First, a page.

Support The Moscow Times!

Russia's Law and Language on ISIS and Daesh

ДАИ́Ш (ДАЕ́Ш): Daesh

In Russia, there are Good Organizations and Bad Organizations. Of course, that's true of every country on earth, but recently the words used to describe some Bad Organizations are changing in Russia, perhaps to the confusion of readers, viewers and listeners.

Some things, however, are not confusing. Russian law has certain requirements with regard to Bad Organizations. The law on mass media has a long passage with about 14 clauses all about the legal requirements when referring to Bad Organizations. These are organizations that have been closed or forbidden to operate by decision of the Ministry of Justice.   The trick is that when you mention them in the media, you must also note that общественное объединение или иная организация ликвидированы или их деятельность запрещена (this non-governmental movement or other organization has been closed or their activities are banned).

And that's why every time a newspaper mentions, say, Правый Сектор (Right Sector) — as I have just now — it is required to clarify: организация запрещена в России (an organization banned in Russia). The only exception to this rule is: если запрещённые организации упомянуты в "явно негативном контексте" (if the banned organization is mentioned in a "clearly negative context"). Then you don't have to add the clarifying phrase. But, of course, perceptions might vary on that clearly negative context, so let's just say again that it's an organization banned in Russia.

So that's one aspect of things: legally mandating language to make sure citizens know the state's attitude toward some organizations.

But then there's the switch from ИГИЛ (what is usually called ISIS in English) to ДАИШ (sometimes written ДАЕШ, what is usually called Daesh in English) — which, whatever you call it, is banned in Russia as a terrorist organization.

The term ДАИШ — to refer to an organization banned in Russia — suddenly appeared in the Russian mass media at the end of November, when state media journalists, editors and producers got a memo from their bosses to use it. We don't know if their bosses got a memo, too. In any case, the switch was a state recommendation.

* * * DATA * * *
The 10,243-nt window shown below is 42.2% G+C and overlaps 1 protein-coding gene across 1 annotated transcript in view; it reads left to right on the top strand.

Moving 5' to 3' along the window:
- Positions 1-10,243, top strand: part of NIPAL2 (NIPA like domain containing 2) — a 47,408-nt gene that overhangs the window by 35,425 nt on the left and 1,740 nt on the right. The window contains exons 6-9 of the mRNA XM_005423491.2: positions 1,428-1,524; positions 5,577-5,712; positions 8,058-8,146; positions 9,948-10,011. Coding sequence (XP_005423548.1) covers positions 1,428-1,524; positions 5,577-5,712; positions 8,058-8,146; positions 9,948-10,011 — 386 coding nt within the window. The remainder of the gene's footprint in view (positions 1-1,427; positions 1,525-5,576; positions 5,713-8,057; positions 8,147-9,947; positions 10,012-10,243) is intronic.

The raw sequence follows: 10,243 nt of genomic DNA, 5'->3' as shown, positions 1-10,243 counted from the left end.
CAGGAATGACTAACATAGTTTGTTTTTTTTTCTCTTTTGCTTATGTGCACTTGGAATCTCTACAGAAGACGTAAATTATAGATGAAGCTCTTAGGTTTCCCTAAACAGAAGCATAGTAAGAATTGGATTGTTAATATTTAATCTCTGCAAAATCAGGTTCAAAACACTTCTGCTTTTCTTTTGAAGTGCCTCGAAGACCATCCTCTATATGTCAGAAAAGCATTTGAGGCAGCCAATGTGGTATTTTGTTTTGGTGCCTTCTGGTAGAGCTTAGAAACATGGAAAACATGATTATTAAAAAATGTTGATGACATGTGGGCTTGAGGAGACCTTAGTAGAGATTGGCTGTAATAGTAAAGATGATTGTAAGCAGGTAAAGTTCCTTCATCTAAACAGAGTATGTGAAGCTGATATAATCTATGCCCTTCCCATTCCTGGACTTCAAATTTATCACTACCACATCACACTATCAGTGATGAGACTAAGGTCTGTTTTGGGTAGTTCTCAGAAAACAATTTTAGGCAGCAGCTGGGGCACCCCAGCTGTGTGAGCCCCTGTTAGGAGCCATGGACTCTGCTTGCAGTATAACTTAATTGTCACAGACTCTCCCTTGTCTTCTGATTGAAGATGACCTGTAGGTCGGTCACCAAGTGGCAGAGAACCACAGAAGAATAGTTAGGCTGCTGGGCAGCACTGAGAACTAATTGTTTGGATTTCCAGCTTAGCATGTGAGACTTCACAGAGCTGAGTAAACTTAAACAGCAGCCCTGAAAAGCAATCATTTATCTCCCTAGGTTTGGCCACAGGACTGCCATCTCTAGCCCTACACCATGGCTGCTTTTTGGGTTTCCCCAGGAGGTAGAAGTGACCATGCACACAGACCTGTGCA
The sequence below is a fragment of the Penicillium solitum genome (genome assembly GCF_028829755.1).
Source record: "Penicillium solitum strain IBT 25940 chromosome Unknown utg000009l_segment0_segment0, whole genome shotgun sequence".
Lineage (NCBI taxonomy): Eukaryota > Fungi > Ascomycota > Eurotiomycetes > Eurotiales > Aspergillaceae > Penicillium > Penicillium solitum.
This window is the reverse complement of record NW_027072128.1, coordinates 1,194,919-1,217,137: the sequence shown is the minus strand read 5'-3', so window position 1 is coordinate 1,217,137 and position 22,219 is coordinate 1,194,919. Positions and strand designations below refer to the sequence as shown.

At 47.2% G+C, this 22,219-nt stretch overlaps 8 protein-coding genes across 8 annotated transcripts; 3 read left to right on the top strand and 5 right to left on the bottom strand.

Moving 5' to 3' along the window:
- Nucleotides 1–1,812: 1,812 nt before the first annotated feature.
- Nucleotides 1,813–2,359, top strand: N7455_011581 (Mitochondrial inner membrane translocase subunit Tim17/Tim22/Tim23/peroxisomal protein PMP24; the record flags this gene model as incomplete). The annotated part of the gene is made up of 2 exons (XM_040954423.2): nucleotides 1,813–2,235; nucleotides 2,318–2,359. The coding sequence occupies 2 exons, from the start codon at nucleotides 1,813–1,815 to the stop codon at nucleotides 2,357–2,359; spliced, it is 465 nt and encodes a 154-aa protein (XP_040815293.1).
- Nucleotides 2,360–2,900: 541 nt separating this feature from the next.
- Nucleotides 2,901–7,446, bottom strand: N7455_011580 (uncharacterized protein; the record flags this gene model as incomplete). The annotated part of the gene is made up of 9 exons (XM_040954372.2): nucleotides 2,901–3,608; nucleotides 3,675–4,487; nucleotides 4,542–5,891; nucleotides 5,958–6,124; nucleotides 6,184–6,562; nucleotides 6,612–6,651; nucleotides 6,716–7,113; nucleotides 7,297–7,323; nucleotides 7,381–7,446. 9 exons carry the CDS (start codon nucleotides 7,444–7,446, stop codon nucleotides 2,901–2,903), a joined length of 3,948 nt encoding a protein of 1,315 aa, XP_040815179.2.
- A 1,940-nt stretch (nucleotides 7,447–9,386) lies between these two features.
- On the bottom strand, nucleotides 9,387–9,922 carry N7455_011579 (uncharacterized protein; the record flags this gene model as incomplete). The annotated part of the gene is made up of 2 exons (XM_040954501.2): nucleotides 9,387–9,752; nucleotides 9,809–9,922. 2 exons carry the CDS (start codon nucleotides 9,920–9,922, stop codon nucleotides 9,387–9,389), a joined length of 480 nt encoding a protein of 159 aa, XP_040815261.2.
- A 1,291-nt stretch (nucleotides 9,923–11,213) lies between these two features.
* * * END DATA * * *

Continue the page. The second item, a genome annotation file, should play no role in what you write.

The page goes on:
But it turns out that it is strongly supported by the Muslim clergy of Russia. Although it is an abbreviation what is usually called ISIS— an organization banned in Russia — one scholar explains: Этот термин звучит унизительно, так как он созвучен арабскому слову, которое можно перевести как "тот, кто сеет раздор/разрушение" (This term sound insulting, since it is similar to an Arabic word that could be translated as "the one who sows conflict/destruction.")   

Russian imams even suggested deciphering ИГИЛ — организация, запрещённая в России (an organization banned in Russia), — as иблисское государство (Satanic state) instead of исламское государство (Islamic state) since the organization, they say, не имеет отношения ни к исламу, ни к государству (has nothing in common with either Islam or statehood). What's more: В отличие от ИГ или ИГИЛ, аббревиатура ДАИШ не придает бандитам даже оттенка, намека на какую-то легитимность (Unlike IS or ISIS, the abbreviation Daesh doesn't give these gangsters so much as a whiff or a hint of any kind of legitimacy.) And no matter what it's called, it's banned in Russia as a terrorist organization.

Not every mass media organization operating in Russia has changed their usage, mostly, as one news outlet wrote, because запутывать читателей не хочется (we don't want to confuse our readers).

But just so there is no confusion: these organizations are banned in Russia. 

Michele A. Berdy, a Moscow-based translator and interpreter, is author of "The Russian Word's Worth" (Glas), a collection of her columns.

The views expressed in opinion pieces do not necessarily reflect the position of The Moscow Times.

… we have a small favor to ask. As you may have heard, The Moscow Times, an independent news source for over 30 years, has been unjustly branded as a "foreign agent" by the Russian government. This blatant attempt to silence our voice is a direct assault on the integrity of journalism and the values we hold dear.

We, the journalists of The Moscow Times, refuse to be silenced. Our commitment to providing accurate and unbiased reporting on Russia remains unshaken. But we need your help to continue our critical mission.

Your support, no matter how small, makes a world of difference. If you can, please support us monthly starting from just $2. It's quick to set up, and you can be confident that you're making a significant impact every month by supporting open, independent journalism. Thank you.

paiment methods
Not ready to support today?
Remind me later.

Read more